Strategic Tech argues that the commercial-activities exception applies because its cause of action for recognition of the Judgment "concerns [the] ROC's commercial activities in some way." Pl.'s Opp. at 17. More specifically, Strategic Tech argues:
The Amended Complaint alleges that Strategic Tech has obtained a judgment - arising out of the ROC's commercial activity - which it wishes to domesticate and enforce. It alleges the factual requisites for enforcement of such judgments. It alleges that D.C. law creates a right to recognize such judgments. And finally it alleges that the purpose of the cause of action - its nexus to U.S. commercial activity - is to allow execution on available U.S. assets (i.e., including those arising from the ROC's commercial activities).
Id. at 17-18 (citations to Am. Compl. omitted). In other words, Strategic Tech asserts that the jurisdictional nexus requirement is met because the underlying Judgment arose from the ROC's commercial activity and this suit seeks to enforce the Judgment against the ROC's assets in the United States, assets that arose from different ROC commercial activity.
Strategic Tech has not pointed to a sufficient jurisdictional nexus in this case. The commercial activity that provides the jurisdictional nexus must be the same activity on which the lawsuit is based. Federal Ins. Co., 12 F.3d at 1286; Tubular Inspectors, 977 F.2d at 184. This test is not met here. First, the claim on which this suit is based is a claim for the enforcement of a foreign judgment. The parties agree that the elements of such a claim are: (1) the Singapore Court had personal jurisdiction over the ROC; (2) the Singapore Court proceeding had sufficient due process safeguards, such as notice, a hearing, a right to counsel, a right to present evidence and confront witnesses, and a right to appeal the decision; and (3) a final, fully enforceable judgment exists under the laws of Singapore. Reply at 9-10; see also Pl.'s Opp. at 17. The elements of such a claim relate to whether there was due process in the proceeding before the Singapore Court and whether its resulting Judgment can be enforced by a U.S. court. None of the elements of that claim relates to the ROC's commercial activity. Moreover, while the underlying Judgment allegedly concerned the ROC's commercial activity, there are no allegations that this commercial activity in any way involved or was connected to the United States.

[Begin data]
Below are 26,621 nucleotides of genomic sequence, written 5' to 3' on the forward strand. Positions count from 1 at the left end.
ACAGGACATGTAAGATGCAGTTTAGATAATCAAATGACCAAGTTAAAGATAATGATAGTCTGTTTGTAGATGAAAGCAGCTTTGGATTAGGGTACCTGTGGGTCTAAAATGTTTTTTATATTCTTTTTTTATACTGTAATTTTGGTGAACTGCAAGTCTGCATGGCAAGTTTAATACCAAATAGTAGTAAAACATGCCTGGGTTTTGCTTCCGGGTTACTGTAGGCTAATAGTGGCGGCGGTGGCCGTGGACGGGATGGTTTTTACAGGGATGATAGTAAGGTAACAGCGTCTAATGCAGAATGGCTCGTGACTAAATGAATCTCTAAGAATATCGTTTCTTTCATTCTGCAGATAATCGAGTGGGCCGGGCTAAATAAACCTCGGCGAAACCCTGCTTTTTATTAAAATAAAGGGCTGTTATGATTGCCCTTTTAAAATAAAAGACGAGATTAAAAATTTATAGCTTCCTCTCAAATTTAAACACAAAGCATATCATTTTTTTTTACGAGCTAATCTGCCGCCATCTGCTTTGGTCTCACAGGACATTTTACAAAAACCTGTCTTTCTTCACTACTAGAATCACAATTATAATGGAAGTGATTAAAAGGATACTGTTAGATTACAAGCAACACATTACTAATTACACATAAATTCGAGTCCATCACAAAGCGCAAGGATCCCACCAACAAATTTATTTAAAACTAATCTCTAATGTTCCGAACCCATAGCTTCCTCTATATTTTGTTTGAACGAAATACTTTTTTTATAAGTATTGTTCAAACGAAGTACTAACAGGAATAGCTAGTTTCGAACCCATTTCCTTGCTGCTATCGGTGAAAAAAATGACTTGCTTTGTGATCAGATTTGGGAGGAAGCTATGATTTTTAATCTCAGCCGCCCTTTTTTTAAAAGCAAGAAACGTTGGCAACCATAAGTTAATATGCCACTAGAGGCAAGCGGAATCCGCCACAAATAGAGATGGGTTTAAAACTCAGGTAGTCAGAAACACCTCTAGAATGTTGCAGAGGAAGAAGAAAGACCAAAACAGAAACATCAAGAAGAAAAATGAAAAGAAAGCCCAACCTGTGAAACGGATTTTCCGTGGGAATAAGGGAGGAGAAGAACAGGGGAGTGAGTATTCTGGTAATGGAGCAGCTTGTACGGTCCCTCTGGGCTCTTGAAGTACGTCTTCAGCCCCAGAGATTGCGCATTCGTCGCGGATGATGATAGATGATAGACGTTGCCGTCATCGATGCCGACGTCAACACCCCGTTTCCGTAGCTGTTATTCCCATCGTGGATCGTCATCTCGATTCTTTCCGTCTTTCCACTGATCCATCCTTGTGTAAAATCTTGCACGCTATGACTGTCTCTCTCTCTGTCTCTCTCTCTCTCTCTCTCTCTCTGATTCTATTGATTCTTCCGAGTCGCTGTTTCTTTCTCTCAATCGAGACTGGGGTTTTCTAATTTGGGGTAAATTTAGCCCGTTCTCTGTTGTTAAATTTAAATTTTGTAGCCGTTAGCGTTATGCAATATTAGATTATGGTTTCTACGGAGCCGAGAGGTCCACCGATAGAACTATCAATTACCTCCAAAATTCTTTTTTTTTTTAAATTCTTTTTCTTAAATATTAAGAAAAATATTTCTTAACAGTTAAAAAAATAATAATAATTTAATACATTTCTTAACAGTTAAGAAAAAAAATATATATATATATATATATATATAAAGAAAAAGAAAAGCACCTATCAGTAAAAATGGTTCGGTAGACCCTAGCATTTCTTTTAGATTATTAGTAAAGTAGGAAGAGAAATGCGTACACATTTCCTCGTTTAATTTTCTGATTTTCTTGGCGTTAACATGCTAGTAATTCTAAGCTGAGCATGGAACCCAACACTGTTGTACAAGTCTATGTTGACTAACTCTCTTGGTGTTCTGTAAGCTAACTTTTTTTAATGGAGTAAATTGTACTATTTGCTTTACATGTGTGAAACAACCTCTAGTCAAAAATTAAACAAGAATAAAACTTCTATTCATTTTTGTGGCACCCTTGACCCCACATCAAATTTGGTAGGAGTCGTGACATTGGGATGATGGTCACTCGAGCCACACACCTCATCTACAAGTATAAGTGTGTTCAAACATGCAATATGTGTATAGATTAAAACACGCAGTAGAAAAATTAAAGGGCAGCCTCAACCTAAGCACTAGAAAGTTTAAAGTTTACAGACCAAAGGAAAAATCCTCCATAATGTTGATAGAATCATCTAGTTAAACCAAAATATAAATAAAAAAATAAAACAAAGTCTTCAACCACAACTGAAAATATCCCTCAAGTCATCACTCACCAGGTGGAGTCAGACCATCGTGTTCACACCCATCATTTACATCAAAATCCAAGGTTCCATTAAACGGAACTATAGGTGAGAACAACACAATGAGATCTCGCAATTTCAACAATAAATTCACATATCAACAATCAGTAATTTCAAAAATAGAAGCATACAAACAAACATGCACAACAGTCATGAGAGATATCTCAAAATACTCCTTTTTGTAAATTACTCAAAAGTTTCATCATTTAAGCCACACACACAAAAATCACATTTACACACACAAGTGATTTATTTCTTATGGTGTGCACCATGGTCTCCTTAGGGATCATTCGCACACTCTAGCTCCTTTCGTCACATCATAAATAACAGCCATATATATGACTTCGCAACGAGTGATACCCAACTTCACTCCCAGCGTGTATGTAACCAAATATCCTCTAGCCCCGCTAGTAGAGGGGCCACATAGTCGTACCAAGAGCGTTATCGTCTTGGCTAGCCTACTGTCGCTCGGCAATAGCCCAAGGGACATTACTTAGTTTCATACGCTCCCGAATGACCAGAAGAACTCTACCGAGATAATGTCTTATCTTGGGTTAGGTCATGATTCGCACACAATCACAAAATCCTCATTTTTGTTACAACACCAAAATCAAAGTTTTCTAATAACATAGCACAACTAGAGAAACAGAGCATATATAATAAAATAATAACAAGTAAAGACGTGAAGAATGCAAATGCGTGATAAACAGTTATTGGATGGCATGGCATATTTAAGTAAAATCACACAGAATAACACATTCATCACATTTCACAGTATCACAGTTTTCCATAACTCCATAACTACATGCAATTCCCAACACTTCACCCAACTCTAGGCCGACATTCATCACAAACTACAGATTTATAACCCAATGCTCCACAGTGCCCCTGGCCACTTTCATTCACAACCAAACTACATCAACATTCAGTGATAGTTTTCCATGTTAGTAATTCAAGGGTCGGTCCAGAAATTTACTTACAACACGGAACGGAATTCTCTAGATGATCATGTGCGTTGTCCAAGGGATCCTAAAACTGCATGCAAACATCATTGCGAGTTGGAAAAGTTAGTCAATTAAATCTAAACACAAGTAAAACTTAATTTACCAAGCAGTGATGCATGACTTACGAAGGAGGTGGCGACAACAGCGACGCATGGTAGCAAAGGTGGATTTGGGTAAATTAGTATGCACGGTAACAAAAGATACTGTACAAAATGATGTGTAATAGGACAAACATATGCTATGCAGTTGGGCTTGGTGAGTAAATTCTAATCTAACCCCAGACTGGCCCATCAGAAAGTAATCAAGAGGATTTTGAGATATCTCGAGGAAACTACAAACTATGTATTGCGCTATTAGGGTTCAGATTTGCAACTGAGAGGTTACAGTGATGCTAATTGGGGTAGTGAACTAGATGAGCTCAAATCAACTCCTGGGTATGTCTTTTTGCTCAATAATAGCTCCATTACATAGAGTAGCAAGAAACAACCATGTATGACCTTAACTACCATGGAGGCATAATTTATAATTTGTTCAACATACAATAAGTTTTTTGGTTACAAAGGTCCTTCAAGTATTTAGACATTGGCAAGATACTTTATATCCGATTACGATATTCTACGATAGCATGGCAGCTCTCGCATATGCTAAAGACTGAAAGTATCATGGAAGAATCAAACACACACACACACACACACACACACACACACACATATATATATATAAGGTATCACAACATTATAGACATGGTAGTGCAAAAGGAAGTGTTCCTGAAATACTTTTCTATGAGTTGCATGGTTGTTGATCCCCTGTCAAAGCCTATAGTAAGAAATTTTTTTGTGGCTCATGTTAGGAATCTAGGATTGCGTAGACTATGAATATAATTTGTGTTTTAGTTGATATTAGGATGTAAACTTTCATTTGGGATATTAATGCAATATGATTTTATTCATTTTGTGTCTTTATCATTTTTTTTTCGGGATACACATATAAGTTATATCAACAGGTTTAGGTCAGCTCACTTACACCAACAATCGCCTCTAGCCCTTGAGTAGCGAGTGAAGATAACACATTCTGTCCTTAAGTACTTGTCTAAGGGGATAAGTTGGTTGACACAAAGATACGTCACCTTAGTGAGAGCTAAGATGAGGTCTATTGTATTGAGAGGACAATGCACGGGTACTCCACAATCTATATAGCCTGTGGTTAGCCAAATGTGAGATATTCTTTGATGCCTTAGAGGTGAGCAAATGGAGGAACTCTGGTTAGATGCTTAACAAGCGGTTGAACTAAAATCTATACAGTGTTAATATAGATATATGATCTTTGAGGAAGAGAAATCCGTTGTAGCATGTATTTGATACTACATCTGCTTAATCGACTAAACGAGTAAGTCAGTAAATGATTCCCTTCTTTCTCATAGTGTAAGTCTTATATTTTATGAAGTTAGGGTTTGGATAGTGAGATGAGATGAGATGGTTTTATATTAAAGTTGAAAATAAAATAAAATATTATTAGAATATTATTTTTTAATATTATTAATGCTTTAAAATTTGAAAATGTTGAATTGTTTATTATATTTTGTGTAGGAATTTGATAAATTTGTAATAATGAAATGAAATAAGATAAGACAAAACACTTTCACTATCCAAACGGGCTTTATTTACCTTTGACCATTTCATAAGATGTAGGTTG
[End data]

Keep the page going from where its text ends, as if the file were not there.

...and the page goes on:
The Second Circuit dealt with analogous circumstances in Transatlantic Shiffahrtskontor GmbH v. Shanghai Foreign Trade Corp., 204 F.3d 384 (2d Cir. 2000). In Transatlantic, the court found that sovereign immunity barred suit by the assignee of a foreign judgment against the judgment debtor, a foreign trade corporation that was an instrumentality of the People's Republic of China. Even though the judgment creditor in Transatlantic sought to enforce a judgment on an underlying contract that required payment into a bank account in New York, the court held that there was no jurisdiction under the commercial-activities exception because the acts upon which the judgment was based were not connected to a commercial activity with a direct effect in the United States.
For even assuming that foreign judgments, or the assignment of them, can ever satisfy the "based upon" requirement, if the acts upon which the assigned judgments are themselves grounded do not meet the "based upon" requirement of § 1605(a)(2) of the FSIA - i.e., where they are not acts taken in connection with a commercial activity that caused a direct effect in the United States - an action to enforce the foreign judgments in U.S. courts must fail for lack of subject matter jurisdiction.
Id. at 390-91. Because Strategic Tech failed to allege a sufficient jurisdictional nexus with the United States, the commercial-activities exception to sovereign immunity does not apply, and the ROC is immune from suit in the United States.
Accordingly, the ROC's motion to dismiss [Dkt. #14] will be granted. A memorializing order accompanies this Memorandum Opinion.